If a Babylonian construction contractor builds a house with substandard materials and for this reason, the landlord dies due to the collapse of the building, the builder is sentenced to death!

Yes, the punishment for breaking Hammurabi’s laws is very harsh. But the Babylonian architects, aware of this punishment, paid attention to the details of construction and built quality buildings. When the parties to a deal are really stuck, they pay more attention to fairness and results.

Align motivations

Lessons Learners Can Learn From the Kingdom of Hammurabi - Aligning Motivation

The laws of Hammurabi are one of the first human attempts to align motives throughout history. These laws eliminate the incentive for construction contractors to use low-quality materials and low standards. Due to the risk of building collapse [و مجازات اعدام], What motivation could justify underselling? In this way, the contractors also found an incentive to consider the reliability! In addition to taking into account predictable conditions such as strong winds, they also took into account unexpected events such as earthquakes. It was in the best interest of the suppliers (businesses) to anticipate and take into account unexpected events.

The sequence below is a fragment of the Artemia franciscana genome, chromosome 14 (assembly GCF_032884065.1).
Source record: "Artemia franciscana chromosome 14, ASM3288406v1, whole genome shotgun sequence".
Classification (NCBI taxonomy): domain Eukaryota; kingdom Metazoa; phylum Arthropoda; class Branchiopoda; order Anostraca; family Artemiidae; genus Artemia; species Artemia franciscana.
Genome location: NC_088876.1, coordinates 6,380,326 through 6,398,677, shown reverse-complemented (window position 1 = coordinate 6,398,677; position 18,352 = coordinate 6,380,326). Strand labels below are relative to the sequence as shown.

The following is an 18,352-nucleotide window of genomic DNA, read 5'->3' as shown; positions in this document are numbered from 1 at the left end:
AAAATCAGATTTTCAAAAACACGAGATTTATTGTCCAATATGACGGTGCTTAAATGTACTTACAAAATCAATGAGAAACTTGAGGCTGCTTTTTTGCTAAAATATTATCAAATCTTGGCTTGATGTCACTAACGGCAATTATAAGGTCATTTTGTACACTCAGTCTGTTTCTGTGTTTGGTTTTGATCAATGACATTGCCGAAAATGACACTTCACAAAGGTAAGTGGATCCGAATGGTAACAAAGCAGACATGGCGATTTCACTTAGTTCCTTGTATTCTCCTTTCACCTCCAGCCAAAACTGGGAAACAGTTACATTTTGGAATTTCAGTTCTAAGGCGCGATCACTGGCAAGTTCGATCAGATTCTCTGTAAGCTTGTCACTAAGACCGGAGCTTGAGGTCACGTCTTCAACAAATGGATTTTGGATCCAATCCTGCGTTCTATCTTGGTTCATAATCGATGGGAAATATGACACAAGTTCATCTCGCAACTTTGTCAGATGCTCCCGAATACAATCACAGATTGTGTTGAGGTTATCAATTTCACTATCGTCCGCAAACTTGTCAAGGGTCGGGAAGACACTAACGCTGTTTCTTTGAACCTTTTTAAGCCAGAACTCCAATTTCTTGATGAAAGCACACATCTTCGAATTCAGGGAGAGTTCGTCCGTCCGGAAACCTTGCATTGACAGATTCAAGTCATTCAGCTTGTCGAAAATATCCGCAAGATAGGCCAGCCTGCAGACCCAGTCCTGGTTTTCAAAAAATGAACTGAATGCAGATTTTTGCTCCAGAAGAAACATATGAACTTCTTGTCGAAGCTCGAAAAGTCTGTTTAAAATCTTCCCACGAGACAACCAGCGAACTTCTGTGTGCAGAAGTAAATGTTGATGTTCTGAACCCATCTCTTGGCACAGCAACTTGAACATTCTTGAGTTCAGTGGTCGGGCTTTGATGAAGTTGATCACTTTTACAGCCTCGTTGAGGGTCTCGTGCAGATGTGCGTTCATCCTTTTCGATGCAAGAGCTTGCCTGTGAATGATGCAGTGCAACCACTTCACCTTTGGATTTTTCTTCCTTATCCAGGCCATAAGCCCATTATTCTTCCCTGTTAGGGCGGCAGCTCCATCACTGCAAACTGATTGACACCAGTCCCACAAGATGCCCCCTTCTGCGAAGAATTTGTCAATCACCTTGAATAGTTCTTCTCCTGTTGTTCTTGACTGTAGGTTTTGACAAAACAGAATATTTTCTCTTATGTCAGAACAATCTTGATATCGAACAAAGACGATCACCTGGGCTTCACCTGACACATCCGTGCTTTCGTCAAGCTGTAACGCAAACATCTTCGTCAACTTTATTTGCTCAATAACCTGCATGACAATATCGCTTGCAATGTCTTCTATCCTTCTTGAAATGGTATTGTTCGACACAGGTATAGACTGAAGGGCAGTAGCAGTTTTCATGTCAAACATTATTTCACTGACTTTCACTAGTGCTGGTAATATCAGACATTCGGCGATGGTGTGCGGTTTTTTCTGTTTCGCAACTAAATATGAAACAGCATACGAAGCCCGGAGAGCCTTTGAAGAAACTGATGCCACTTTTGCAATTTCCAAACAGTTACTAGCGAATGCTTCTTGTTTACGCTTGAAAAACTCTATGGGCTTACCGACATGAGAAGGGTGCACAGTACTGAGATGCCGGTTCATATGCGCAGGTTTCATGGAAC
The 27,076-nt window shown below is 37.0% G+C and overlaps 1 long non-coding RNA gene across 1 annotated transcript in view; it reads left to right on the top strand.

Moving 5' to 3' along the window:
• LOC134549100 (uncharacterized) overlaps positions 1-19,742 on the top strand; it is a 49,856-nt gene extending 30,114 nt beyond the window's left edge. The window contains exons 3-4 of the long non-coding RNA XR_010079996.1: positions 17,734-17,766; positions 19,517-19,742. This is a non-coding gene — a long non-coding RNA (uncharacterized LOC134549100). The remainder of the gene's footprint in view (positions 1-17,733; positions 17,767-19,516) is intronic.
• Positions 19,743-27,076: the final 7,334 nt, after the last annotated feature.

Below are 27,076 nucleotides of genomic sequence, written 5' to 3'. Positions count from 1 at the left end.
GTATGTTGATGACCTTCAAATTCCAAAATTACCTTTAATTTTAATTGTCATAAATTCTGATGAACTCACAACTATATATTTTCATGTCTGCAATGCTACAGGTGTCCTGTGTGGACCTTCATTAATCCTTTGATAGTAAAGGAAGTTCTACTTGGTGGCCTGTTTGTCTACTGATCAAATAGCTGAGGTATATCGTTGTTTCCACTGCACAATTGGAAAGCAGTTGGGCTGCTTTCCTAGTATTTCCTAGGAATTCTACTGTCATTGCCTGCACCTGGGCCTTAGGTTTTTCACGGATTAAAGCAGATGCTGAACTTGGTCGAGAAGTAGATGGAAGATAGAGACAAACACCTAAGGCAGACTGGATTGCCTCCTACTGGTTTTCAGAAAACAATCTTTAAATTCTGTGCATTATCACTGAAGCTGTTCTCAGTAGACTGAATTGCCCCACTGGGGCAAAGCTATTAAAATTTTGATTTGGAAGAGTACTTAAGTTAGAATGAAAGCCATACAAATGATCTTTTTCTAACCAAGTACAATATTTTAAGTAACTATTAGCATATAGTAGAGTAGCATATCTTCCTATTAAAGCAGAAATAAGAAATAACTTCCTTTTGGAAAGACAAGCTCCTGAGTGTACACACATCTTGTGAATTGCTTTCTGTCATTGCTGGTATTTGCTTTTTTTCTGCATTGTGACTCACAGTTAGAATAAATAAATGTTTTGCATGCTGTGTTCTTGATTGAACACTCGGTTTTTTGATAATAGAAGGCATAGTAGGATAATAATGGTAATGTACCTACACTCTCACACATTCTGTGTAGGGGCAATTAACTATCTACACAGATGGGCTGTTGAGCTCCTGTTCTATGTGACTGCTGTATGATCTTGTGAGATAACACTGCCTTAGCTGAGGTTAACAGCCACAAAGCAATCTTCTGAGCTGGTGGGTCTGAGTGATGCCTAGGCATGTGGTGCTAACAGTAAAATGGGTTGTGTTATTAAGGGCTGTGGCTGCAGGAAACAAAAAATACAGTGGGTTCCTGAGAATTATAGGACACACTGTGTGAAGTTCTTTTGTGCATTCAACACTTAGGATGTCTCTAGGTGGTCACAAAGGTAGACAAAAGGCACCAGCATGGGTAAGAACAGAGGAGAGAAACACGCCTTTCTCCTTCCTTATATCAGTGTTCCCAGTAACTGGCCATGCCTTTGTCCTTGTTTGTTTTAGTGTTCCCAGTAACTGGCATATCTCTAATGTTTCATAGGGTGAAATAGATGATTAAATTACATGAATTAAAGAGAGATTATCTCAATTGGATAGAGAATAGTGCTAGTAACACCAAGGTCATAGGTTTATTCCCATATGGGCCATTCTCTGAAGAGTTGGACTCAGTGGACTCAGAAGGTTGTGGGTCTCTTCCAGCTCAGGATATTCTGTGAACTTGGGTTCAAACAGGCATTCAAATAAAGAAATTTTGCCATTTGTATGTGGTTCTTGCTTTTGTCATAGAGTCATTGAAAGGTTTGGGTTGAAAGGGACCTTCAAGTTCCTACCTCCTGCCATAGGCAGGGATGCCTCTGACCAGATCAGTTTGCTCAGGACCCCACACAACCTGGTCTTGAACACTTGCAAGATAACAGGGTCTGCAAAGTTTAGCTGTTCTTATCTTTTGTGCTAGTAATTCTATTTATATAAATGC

Risk management

Lessons Lessons Managers Can Learn From the Kingdom of Hammurabi - Risk Management

Hammurabi understood the dangers of risk. He realized that if people betrayed each other and the moral foundations were weakened, the health of the community would be endangered. In short, he was looking for rules that would guarantee “collective good.” Hammurabi’s laws encouraged suppliers to have a high degree of confidence in their operations, which benefited the community and all parties.

Hammurabi laws of asymmetric nature [و غیر منصفانۀ] Regulated transactions. Housing builders, for example, have more information about the building than buyers. For this reason, housing builders will be tempted if there is no penalty for making a mistake [با پایین آوردن کیفیت،] Reduce labor costs and make more profit.